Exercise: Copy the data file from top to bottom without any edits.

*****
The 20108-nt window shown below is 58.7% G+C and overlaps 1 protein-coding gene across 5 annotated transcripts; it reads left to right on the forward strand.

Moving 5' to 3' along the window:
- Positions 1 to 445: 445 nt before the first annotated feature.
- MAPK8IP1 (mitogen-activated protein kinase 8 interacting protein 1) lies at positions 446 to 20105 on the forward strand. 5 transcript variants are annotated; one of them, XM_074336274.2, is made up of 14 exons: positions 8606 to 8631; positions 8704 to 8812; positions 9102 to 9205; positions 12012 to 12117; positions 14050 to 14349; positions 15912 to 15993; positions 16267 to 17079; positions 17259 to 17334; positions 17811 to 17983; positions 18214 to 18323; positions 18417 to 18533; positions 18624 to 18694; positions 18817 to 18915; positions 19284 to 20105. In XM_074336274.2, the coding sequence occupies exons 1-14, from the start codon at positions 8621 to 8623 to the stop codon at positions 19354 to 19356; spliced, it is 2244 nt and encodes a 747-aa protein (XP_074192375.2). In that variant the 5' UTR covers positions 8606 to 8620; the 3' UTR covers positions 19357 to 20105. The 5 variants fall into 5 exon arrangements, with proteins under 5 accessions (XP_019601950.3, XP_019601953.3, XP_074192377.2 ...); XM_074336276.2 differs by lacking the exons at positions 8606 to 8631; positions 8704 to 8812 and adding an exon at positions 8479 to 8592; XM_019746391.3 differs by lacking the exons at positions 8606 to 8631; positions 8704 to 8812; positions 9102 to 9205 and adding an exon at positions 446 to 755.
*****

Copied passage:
The 20108-nt window shown below is 58.7% G+C and overlaps 1 protein-coding gene across 5 annotated transcripts; it reads left to right on the forward strand.

Moving 5' to 3' along the window:
- Positions 1 to 445: 445 nt before the first annotated feature.
- MAPK8IP1 (mitogen-activated protein kinase 8 interacting protein 1) lies at positions 446 to 20105 on the forward strand. 5 transcript variants are annotated; one of them, XM_074336274.2, is made up of 14 exons: positions 8606 to 8631; positions 8704 to 8812; positions 9102 to 9205; positions 12012 to 12117; positions 14050 to 14349; positions 15912 to 15993; positions 16267 to 17079; positions 17259 to 17334; positions 17811 to 17983; positions 18214 to 18323; positions 18417 to 18533; positions 18624 to 18694; positions 18817 to 18915; positions 19284 to 20105. In XM_074336274.2, the coding sequence occupies exons 1-14, from the start codon at positions 8621 to 8623 to the stop codon at positions 19354 to 19356; spliced, it is 2244 nt and encodes a 747-aa protein (XP_074192375.2). In that variant the 5' UTR covers positions 8606 to 8620; the 3' UTR covers positions 19357 to 20105. The 5 variants fall into 5 exon arrangements, with proteins under 5 accessions (XP_019601950.3, XP_019601953.3, XP_074192377.2 ...); XM_074336276.2 differs by lacking the exons at positions 8606 to 8631; positions 8704 to 8812 and adding an exon at positions 8479 to 8592; XM_019746391.3 differs by lacking the exons at positions 8606 to 8631; positions 8704 to 8812; positions 9102 to 9205 and adding an exon at positions 446 to 755.